Wednesday, 14 November 2012

Why Halifax? Why during the explosion?
Recently I have been asked by numerous folks why I set my debut novel, “Through Cast Iron Gates” in Halifax and during the explosion. There are a multitude of reasons why and they continue to grow. Not one reason is more important than the other.
The truth is, I love Halifax and think it is the greatest city in the world, truly I do. Perhaps I will sound sappy when I say that the only fault I can find with the city is that the crime rate is too high and I wish it were lower, perhaps zero percent. Can’t we all just get along, love and respect each other? Okay, that sounds terribly sappy and grossly wishy-washy.
When I started to write the novel, I decided I wanted to make it relevant to the citizens of Halifax because of my deep love for the city. I only had to pick a time when I thought it would suit the tone of the book, which was to be highly tragic.
Of course it was an easy decision to make, writing a book set during the Halifax Explosion would definitely increase the tragic tone of the book. Sure there is the risk of being accused of sensationalizing the explosion, but that was a risk I was willing to take.
History lessons in school had fallen short, I knew of the explosion and had a vague notion of what it was really all about but I did not recall being taught the particulars. In fact I sure as heck could write a detailed paper on the French Revolution or Manifest Destiny, but not the explosion that occurred in our own harbour.
So I marched down to the local library and immersed myself in all they had, and took many of the books home that day. I went to a few bookstores and bought a copy of all of their books pertaining to the Halifax Explosion. I tirelessly searched the internet for more information and images that were posted with any relevance to the explosion.
For nearly two years I studied the topic. It became clear that it was time to really start writing when I was starting to pick up on the historical inaccuracies from one book to the next. I have heard it is easy to get caught up in the research, and I now know exactly what that means. No, I don’t consider myself an expert on the subject of all things related to the Halifax Explosion but what I can tell you is that my book is extremely historically accurate. There are only three points that deviate from actual events and two of them are insignificant. Only one point, which would be glaringly obvious to anyone who is well versed in all things related to the Halifax Explosion, is a significant departure from actual events.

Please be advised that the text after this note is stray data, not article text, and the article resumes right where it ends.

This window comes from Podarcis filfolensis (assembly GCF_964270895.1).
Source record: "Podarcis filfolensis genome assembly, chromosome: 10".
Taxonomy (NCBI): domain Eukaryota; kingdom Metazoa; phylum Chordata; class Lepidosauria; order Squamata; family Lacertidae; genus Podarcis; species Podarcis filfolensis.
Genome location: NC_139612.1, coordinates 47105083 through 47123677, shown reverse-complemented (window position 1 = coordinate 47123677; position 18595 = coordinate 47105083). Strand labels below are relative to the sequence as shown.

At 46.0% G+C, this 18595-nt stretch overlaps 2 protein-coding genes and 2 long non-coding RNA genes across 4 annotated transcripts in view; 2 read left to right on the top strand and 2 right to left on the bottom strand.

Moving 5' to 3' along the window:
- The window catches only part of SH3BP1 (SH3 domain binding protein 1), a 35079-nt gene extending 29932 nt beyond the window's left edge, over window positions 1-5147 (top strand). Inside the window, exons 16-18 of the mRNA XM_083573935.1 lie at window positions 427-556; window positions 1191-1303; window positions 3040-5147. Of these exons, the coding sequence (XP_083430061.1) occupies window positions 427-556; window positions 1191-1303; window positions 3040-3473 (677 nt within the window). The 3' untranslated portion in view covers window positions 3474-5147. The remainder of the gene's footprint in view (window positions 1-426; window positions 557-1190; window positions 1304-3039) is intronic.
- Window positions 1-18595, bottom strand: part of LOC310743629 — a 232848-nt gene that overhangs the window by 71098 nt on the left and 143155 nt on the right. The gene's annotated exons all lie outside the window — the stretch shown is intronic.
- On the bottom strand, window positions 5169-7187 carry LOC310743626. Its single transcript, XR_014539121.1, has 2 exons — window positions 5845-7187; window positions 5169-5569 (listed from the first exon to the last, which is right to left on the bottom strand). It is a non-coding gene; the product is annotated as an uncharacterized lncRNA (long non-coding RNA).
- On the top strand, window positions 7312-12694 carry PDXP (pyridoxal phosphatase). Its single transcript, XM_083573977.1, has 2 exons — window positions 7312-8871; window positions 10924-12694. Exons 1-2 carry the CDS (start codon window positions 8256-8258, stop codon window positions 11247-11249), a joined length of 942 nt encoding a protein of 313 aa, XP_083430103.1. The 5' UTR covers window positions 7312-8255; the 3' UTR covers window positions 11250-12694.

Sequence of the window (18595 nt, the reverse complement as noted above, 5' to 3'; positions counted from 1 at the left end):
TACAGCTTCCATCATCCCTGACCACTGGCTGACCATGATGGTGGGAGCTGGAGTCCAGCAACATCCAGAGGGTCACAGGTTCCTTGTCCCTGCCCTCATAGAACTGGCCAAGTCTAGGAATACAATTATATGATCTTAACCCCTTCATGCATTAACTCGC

It was not my intent to write a book that reads like a factual account, rather than a fictional account, so I am hoping my readership can look past the inaccuracies and enjoy the novel as for what it is. I can say that I left out many facts that just didn’t work with the plot-not to worry, I am sure some of them will make an appearance in the sequel, tentatively entitled (for the first time ever revealed to the public) “Janet-17”. I cannot give any other details, for now I will be keeping this project close to my breast.
I can say that I will continue to work hard to bring the best of me to the forefront. Please come back to my website from time to time for updates. I am working on numerous exciting things that I cannot wait to share.

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